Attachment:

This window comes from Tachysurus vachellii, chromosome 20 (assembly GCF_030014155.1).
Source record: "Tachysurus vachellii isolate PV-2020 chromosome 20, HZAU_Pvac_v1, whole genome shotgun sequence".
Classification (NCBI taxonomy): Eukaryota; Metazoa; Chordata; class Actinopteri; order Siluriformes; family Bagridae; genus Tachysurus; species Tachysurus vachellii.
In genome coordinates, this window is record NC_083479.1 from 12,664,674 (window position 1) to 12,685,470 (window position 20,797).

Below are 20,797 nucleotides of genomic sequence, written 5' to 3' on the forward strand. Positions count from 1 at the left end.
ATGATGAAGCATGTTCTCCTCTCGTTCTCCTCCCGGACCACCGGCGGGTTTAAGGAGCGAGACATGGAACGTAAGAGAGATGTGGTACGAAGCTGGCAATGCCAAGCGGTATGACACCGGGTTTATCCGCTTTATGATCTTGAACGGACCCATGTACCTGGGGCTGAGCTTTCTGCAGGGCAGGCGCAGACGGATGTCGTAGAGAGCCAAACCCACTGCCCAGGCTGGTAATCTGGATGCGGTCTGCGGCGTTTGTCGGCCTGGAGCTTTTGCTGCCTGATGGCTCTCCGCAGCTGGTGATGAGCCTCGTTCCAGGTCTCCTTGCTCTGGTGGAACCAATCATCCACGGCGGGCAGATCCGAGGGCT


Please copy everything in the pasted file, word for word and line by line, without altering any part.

This window comes from Tachysurus vachellii, chromosome 20 (assembly GCF_030014155.1).
Source record: "Tachysurus vachellii isolate PV-2020 chromosome 20, HZAU_Pvac_v1, whole genome shotgun sequence".
Classification (NCBI taxonomy): Eukaryota; Metazoa; Chordata; class Actinopteri; order Siluriformes; family Bagridae; genus Tachysurus; species Tachysurus vachellii.
In genome coordinates, this window is record NC_083479.1 from 12,664,674 (window position 1) to 12,685,470 (window position 20,797).

Below are 20,797 nucleotides of genomic sequence, written 5' to 3' on the forward strand. Positions count from 1 at the left end.
ATGATGAAGCATGTTCTCCTCTCGTTCTCCTCCCGGACCACCGGCGGGTTTAAGGAGCGAGACATGGAACGTAAGAGAGATGTGGTACGAAGCTGGCAATGCCAAGCGGTATGACACCGGGTTTATCCGCTTTATGATCTTGAACGGACCCATGTACCTGGGGCTGAGCTTTCTGCAGGGCAGGCGCAGACGGATGTCGTAGAGAGCCAAACCCACTGCCCAGGCTGGTAATCTGGATGCGGTCTGCGGCGTTTGTCGGCCTGGAGCTTTTGCTGCCTGATGGCTCTCCGCAGCTGGTGATGAGCCTCGTTCCAGGTCTCCTTGCTCTGGTGGAACCAATCATCCACGGCGGGCAGATCCGAGGGCT